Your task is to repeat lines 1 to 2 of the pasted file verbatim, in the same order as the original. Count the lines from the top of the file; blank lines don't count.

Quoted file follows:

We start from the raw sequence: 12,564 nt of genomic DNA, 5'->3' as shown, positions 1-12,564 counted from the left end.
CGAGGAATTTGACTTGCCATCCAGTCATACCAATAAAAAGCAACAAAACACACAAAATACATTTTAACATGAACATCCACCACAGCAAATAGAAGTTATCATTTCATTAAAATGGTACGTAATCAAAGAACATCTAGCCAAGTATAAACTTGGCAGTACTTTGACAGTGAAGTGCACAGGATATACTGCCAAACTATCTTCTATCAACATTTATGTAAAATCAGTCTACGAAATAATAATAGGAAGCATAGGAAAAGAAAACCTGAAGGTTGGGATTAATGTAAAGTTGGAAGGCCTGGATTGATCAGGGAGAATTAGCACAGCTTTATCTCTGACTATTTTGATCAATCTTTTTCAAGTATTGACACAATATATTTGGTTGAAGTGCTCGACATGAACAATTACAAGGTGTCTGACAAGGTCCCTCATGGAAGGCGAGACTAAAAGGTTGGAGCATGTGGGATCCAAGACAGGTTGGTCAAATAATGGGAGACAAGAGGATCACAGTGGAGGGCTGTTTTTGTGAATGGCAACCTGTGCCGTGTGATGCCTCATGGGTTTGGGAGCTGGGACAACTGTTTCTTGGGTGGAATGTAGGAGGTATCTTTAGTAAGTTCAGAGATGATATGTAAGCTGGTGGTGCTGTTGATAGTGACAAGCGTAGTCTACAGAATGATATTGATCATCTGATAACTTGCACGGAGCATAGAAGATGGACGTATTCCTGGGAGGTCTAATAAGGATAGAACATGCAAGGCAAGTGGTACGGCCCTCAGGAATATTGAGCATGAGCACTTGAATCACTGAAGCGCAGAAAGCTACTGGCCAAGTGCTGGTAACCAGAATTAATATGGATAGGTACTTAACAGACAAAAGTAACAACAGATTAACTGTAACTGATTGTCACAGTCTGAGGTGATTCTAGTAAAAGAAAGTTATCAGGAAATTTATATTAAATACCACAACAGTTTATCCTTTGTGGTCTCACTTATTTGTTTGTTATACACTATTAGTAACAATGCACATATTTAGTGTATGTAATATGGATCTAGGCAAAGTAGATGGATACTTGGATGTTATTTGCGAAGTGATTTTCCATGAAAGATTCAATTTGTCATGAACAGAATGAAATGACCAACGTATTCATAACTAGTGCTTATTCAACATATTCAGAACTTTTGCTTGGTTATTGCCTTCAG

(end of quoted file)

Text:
We start from the raw sequence: 12,564 nt of genomic DNA, 5'->3' as shown, positions 1-12,564 counted from the left end.
CGAGGAATTTGACTTGCCATCCAGTCATACCAATAAAAAGCAACAAAACACACAAAATACATTTTAACATGAACATCCACCACAGCAAATAGAAGTTATCATTTCATTAAAATGGTACGTAATCAAAGAACATCTAGCCAAGTATAAACTTGGCAGTACTTTGACAGTGAAGTGCACAGGATATACTGCCAAACTATCTTCTATCAACATTTATGTAAAATCAGTCTACGAAATAATAATAGGAAGCATAGGAAAAGAAAACCTGAAGGTTGGGATTAATGTAAAGTTGGAAGGCCTGGATTGATCAGGGAGAATTAGCACAGCTTTATCTCTGACTATTTTGATCAATCTTTTTCAAGTATTGACACAATATATTTGGTTGAAGTGCTCGACATGAACAATTACAAGGTGTCTGACAAGGTCCCTCATGGAAGGCGAGACTAAAAGGTTGGAGCATGTGGGATCCAAGACAGGTTGGTCAAATAATGGGAGACAAGAGGATCACAGTGGAGGGCTGTTTTTGTGAATGGCAACCTGTGCCGTGTGATGCCTCATGGGTTTGGGAGCTGGGACAACTGTTTCTTGGGTGGAATGTAGGAGGTATCTTTAGTAAGTTCAGAGATGATATGTAAGCTGGTGGTGCTGTTGATAGTGACAAGCGTAGTCTACAGAATGATATTGATCATCTGATAACTTGCACGGAGCATAGAAGATGGACGTATTCCTGGGAGGTCTAATAAGGATAGAACATGCAAGGCAAGTGGTACGGCCCTCAGGAATATTGAGCATGAGCACTTGAATCACTGAAGCGCAGAAAGCTACTGGCCAAGTGCTGGTAACCAGAATTAATATGGATAGGTACTTAACAGACAAAAGTAACAACAGATTAACTGTAACTGATTGTCACAGTCTGAGGTGATTCTAGTAAAAGAAAGTTATCAGGAAATTTATATTAAATACCACAACAGTTTATCCTTTGTGGTCTCACTTATTTGTTTGTTATACACTATTAGTAACAATGCACATATTTAGTGTATGTAATATGGATCTAGGCAAAGTAGATGGATACTTGGATGTTATTTGCGAAGTGATTTTCCATGAAAGATTCAATTTGTCATGAACAGAATGAAATGACCAACGTATTCATAACTAGTGCTTATTCAACATATTCAGAACTTTTGCTTGGTTATTGCCTTCAG